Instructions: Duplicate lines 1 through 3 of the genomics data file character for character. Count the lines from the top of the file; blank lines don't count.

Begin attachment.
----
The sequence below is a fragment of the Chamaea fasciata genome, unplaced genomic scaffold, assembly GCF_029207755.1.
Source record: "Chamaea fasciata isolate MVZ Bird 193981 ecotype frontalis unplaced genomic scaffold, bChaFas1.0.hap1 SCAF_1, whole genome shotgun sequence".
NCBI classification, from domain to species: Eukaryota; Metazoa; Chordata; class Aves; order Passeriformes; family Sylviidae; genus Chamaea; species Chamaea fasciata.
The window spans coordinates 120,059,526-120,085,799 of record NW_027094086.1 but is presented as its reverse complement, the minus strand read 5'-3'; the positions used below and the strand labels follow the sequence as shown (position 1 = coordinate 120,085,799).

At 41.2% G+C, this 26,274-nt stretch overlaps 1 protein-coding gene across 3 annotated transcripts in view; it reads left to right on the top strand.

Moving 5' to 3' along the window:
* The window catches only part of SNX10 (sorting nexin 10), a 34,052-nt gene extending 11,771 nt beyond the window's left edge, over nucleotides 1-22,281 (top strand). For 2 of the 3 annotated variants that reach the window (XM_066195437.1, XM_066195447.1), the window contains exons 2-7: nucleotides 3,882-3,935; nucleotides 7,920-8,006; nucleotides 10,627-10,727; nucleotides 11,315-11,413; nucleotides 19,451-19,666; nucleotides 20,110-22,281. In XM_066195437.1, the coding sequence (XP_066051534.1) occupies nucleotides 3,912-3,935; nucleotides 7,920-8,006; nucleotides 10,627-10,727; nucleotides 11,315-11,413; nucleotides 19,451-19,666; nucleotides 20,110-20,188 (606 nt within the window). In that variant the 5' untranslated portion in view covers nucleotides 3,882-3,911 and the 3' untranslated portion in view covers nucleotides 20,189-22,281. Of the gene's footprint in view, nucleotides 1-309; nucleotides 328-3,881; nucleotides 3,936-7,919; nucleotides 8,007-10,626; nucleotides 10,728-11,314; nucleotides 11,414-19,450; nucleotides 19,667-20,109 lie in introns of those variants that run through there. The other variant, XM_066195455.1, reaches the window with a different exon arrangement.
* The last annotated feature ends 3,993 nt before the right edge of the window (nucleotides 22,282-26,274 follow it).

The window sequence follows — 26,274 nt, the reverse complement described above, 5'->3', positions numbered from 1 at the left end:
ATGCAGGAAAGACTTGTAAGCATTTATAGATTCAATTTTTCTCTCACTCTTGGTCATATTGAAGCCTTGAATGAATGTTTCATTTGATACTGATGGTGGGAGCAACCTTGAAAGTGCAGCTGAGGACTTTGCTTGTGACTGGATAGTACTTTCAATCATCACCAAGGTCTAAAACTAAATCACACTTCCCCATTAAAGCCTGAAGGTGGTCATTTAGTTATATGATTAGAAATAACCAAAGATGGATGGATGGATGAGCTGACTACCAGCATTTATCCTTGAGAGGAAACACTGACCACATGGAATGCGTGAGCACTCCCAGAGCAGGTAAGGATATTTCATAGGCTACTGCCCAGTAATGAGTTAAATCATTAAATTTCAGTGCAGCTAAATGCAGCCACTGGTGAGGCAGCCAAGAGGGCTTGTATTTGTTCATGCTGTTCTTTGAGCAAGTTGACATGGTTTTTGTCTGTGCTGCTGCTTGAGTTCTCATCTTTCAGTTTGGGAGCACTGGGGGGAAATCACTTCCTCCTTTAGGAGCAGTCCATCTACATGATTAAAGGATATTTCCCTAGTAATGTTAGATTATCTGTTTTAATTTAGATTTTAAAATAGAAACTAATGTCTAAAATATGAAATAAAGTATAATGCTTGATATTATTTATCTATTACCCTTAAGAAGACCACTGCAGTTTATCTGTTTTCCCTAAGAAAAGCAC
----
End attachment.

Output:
The sequence below is a fragment of the Chamaea fasciata genome, unplaced genomic scaffold, assembly GCF_029207755.1.
Source record: "Chamaea fasciata isolate MVZ Bird 193981 ecotype frontalis unplaced genomic scaffold, bChaFas1.0.hap1 SCAF_1, whole genome shotgun sequence".
NCBI classification, from domain to species: Eukaryota; Metazoa; Chordata; class Aves; order Passeriformes; family Sylviidae; genus Chamaea; species Chamaea fasciata.